The World Social Forum in Nairobi in January 2007 was a timely New Year rallying event for Kenyans to revisit the fundamental principles for building a democratic and sustainable society as we prepare for December 2007 elections.The current organizing principles of the institutions that govern us in Kenya are narrow and serve the few at the expense of the many millions of Kenyans that live in abject poverty. Yet, from all corners of the country it is acknowledged that it is within our collective ability to create a healthy and sustainable society that serves and work for all
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Library ResourcePolicy Papers & BriefsJanuary, 2007Kenya
Library ResourceReports & ResearchPolicy Papers & BriefsJune, 2019Ethiopia
Large-scale agricultural investments (LSAI) in Ethiopia are expected to provide input for the processing industry and to bring foreign currency as well as technology transfer to the country, while the local communities will benefit from employment and infrastructure improvements related to these investments. But the results of investment projects have been rather limited so far. In the past, the land identification (and verification) process for LSAI, due to various reasons, was not implemented with the required accuracy, which often resulted in environmental and social problems.
Library ResourcePolicy Papers & BriefsDecember, 2011Ethiopia
Library ResourcePolicy Papers & BriefsDecember, 2018Madagascar, Western Africa
Source: Foncier & Développement
Cette note de synthèse reprend les présentations et les débats qui ont nourri l’atelier sur les trajectoires de politiques foncières en Afrique de l’Ouest et à Madagascar, organisé du 15 au 19 janvier 2018 à Saint-Louis du Sénégal, à l’initiative du Comité technique « Foncier & développement » de la Coopération française (CTFD).
Library ResourcePolicy Papers & BriefsAugust, 2015Kenya
Evidence from the first Nairobi Cross-sectional Slum Survey (NCSS) conducted in the city by the African Population and Health Research Center (APHRC) in 2000 revealed that slum residents have the worst health outcomes of any group in Kenya (including rural residents). They have limited access to basic facilities such as water and sanitation, or opportunities for life such as education and employment, and that they endure the near absence of the public sector and law enforcement agencies in their daily lives.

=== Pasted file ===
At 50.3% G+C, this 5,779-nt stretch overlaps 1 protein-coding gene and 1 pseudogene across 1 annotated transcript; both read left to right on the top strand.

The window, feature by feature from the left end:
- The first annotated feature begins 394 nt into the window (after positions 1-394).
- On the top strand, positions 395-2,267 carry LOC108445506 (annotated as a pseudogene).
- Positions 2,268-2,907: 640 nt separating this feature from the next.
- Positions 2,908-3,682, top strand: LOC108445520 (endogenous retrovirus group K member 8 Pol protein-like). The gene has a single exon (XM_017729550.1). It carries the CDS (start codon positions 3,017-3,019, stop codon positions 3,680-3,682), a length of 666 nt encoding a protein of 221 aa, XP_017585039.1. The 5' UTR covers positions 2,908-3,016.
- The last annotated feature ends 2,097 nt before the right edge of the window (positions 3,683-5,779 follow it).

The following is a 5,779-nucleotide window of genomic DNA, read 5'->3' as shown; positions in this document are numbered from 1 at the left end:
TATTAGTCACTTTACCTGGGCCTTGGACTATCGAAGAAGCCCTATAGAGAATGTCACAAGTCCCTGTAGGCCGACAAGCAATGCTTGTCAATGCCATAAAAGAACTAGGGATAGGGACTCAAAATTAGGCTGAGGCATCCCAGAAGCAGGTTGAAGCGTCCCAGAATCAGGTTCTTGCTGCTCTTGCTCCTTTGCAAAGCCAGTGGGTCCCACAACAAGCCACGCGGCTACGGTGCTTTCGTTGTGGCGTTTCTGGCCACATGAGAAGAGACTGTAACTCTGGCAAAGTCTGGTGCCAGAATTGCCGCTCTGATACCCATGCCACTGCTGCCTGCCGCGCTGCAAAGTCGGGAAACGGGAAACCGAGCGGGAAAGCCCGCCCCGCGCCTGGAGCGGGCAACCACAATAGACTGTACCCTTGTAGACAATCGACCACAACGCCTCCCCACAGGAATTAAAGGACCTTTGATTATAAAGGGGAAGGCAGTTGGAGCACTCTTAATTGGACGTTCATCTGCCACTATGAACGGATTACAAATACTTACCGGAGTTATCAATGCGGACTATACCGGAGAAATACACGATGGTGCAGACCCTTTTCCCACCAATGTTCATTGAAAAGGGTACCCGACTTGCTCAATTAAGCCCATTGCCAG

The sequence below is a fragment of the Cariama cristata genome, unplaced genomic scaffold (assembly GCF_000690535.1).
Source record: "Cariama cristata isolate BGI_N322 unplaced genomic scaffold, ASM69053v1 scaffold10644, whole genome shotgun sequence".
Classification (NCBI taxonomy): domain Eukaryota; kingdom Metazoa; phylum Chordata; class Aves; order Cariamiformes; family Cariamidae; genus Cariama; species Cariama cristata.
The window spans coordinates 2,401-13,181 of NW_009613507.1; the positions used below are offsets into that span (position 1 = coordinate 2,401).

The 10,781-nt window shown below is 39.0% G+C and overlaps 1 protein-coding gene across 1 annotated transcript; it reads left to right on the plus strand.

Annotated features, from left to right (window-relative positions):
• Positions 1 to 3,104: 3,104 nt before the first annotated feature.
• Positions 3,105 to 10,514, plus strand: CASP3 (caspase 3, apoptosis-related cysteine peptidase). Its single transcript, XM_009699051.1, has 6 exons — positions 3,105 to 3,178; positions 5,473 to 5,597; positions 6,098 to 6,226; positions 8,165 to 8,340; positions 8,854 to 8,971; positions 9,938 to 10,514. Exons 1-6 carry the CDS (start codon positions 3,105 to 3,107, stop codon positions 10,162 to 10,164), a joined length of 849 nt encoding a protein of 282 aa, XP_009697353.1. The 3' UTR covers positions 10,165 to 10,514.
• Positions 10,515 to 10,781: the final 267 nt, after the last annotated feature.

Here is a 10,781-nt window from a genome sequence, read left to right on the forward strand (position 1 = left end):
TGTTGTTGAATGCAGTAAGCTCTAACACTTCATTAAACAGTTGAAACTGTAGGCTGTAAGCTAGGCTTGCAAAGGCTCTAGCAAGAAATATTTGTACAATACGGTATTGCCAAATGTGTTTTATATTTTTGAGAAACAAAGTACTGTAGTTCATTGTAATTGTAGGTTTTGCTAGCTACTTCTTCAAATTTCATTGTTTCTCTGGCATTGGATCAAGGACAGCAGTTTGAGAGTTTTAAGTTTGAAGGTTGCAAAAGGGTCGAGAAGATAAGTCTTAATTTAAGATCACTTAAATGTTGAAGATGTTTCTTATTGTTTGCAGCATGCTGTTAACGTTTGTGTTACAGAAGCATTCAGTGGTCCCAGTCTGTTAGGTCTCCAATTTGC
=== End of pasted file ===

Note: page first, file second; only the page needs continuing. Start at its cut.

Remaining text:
Library ResourcePolicy Papers & BriefsJanuary, 2017Uganda
The ways in which people obtain land in Uganda are changing fast. Land that used to be secured through inheritance, gifts or proof of long-term occupancy is now more commonly changing hands in the market. Those with wealth and powerful connections are frequently able to override local rules and gain access to land at the expense of poorer individuals. Government-backed agribusiness investors receive large areas of land with benefits for some local farmers who are able to participate in the schemes, while other smallholders see their land access and livelihoods degraded.
Library ResourcePolicy Papers & BriefsSeptember, 2017Uganda
A constitutional amendment bill has been tabled before Parliament with the primary aim of overhauling the Constitutional Right to Protection from deprivation of property (Article 26).
Library ResourcePolicy Papers & BriefsAugust, 2016Uganda
Food security in Uganda relies mainly on access to land and security of tenure. Land governance is marked by the contradiction between relatively progressive legislation and only partial implementation. Institutions that have to deal with land administration and land disputes, such as customary authority systems, local government, and special courts for land justice, have weakened in the last years. Women’s position with respect to land and inheritance also remains weak, both legally and in practice, undermining their livelihoods and status in society.
Library ResourcePolicy Papers & BriefsAugust, 2016Ethiopia, Uganda, Ghana
Equitable access to land is vital for inclusive economic growth, sustainable development and food security. Although much is known about the topics of land governance and food security, it is not always clear how the two relate to each other, especially in specific country contexts. This reflection paper, based on literature, LANDac country factsheets and three learning trajectories initiated by LANDac in Uganda, Ghana and Ethiopia, brings together findings and outcomes to provide policy recommendations for improved land governance and food security in Africa.
Library ResourcePolicy Papers & BriefsOctober, 1992Uganda
In the developed countries less than 20 per cent of the population is engaged in agriculture. The rest is employed in the industrial sector. In the underdeveloped countries less than 10 per cent of the population is employed in the industrial sector and the rest is engaged in agriculture. At once this dictates that, for some time to come, the route to development in the latter countries will depend on agriculture, which also mainly depends on land policy and tenure. The land question is a contradiction in land rights and consequential social, economic and political abuses replicated on it.
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